Posts Tagged ‘Support’

One-to-one and Shared iPad: Support to the Rescue

The fine people at Cisco Meraki are always looking for even better ways to help customers as they configure and manage their IT environments. Offering 24/7 phone support and giving guidance is merely one of the many avenues used to help create the best experience possible for users around the globe. Below are two videos the Meraki support team created to show how to most effectively manage one-to-one and Shared iPad deployments with Systems Manager–just in time for the holiday break here in the U.S.

The first video is a breakdown of setting up Shared iPad in six simple steps. This includes all the configuration needed in the Meraki dashboard using Systems Manager as well as configuration for Apple School Manager at school.apple.com. Shared iPad provides a way to manage iPads in the classroom where they can be shared with multiple students. Students can log into an iPad from a cart or classroom for a personalized experience, and the student’s work (data) gets saved back to their account.

For more information about Apple School Manager, check out the Apple help article here.

Up next is a video which similarly shows how to configure an iPad for use in the classroom, but focuses on a one-to-one environment. ‘One-to-one’ is used to describe a program where there is one computer, or in this case iPad, per student.

Meraki customers are encouraged to give real time feedback by submitting a wish at the bottom of any page in the Meraki dashboard. This feedback, called ‘Make a Wish’, is one of the many tools Meraki uses to keep in touch with current customer needs. See below for an example.

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For those new to Meraki or Systems Manager, start an instant free trial.

Support Spotlight: Technical Training

The first few weeks at a new job can be intimidating, to say the least. You’re in a new environment, interacting with new people, and often times in a new city altogether. On top of that, if you’re on the Technical Support team, you’re working with completely new products as well. Not only are you faced with the question of “What do these products do?”, but also, “What do you do when these products don’t do what they’re supposed to do?!”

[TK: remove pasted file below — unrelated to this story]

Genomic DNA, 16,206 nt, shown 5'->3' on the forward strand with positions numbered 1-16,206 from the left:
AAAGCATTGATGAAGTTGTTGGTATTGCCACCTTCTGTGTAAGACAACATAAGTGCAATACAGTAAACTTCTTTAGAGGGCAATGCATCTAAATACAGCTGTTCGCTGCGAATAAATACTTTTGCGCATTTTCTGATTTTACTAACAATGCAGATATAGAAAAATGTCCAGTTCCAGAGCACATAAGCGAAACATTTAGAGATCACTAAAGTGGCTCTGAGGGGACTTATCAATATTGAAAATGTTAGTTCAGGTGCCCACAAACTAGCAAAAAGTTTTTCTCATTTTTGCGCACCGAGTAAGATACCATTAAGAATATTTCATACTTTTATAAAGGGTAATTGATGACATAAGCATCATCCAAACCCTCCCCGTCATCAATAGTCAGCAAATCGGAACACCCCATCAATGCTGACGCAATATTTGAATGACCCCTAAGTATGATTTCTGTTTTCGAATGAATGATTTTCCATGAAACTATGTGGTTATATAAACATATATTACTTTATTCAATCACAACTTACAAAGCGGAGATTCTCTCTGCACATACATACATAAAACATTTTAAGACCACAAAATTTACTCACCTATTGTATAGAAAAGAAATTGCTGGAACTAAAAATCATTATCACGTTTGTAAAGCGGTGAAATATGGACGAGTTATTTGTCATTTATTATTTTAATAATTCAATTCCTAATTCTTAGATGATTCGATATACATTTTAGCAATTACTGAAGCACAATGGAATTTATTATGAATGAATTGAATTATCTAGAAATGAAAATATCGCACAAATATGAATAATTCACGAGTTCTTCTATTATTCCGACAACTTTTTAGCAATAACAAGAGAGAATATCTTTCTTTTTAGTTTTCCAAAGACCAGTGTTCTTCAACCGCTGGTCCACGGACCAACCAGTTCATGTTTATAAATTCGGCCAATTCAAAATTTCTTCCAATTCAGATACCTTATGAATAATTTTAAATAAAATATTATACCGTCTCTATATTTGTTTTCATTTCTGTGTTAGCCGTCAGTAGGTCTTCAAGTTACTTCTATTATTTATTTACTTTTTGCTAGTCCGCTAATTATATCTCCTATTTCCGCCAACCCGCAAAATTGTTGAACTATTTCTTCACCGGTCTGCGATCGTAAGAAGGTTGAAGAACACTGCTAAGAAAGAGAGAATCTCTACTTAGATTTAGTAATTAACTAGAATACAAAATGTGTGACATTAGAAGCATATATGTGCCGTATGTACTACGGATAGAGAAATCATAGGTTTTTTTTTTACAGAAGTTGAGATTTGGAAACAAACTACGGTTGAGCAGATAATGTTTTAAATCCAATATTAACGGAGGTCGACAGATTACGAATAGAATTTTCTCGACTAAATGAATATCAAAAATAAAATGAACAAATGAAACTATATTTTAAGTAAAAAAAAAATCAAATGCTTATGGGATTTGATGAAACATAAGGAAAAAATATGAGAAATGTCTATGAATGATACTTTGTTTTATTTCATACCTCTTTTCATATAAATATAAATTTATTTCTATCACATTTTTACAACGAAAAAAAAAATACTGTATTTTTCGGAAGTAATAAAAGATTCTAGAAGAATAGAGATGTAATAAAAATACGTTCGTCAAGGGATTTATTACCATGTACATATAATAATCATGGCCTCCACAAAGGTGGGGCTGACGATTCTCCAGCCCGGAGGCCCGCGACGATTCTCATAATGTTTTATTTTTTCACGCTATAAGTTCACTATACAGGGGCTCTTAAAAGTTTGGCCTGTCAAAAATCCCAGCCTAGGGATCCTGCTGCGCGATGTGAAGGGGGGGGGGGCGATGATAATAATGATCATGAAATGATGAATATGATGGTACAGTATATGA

For the bright-eyed new hires of the Meraki Technical Support team, technical training is their introductory course on becoming an all-things-Meraki expert. Technical training for new Network Support Engineers is a two-week process, led by trainer Zakariya Alcodray. The first week is designed to get new hires as much hands-on experience with the products as possible. Imagine learning and engaging with all things security, switching, wireless, EMM, and communications for the first time, in just two weeks! The first few days cover product demonstrations and hands-on labs (ending with a break and fix lab, designed to provide first-hand troubleshooting experience). The second half of the week consists of one-on-one case management training, where new hires begin handling their first email cases. During the second week, each individual moves at his or her own pace while transitioning from email cases to live phone cases. By the end of that Friday, every new hire will handle one phone case on his or her own.

Zak began leading these training sessions in November of 2015, and since then has tailored the training to focus on learning to provide Meraki-grade customer support by meeting five important goals:

  1. Comfort navigating the Meraki dashboard
  2. Feature familiarity
  3. Utilization of the troubleshooting toolkit
  4. Understanding of job process fundamentals
  5. Soft skill development: communication, overcoming hurdles, professional development

Overall, new Support Merakians are provided with the tools and support needed to develop and improve their case management, interpersonal, and team building skills.

Below is an interview with the man himself, Zakariya Alcodray:


Zakariya

In your opinion, why is training so important?

Our support team is very diverse in terms of geographic and academic backgrounds, but we have achieved something very special here: no matter where we hail from, our support team consists of good-natured, hard-working individuals who treat each other like family, as opposed to merely coworkers. This creates a dynamic, collaborative environment, allowing us to provide world-class support to our customers. It is important that we maintain this standard, and our training program allows us to do so.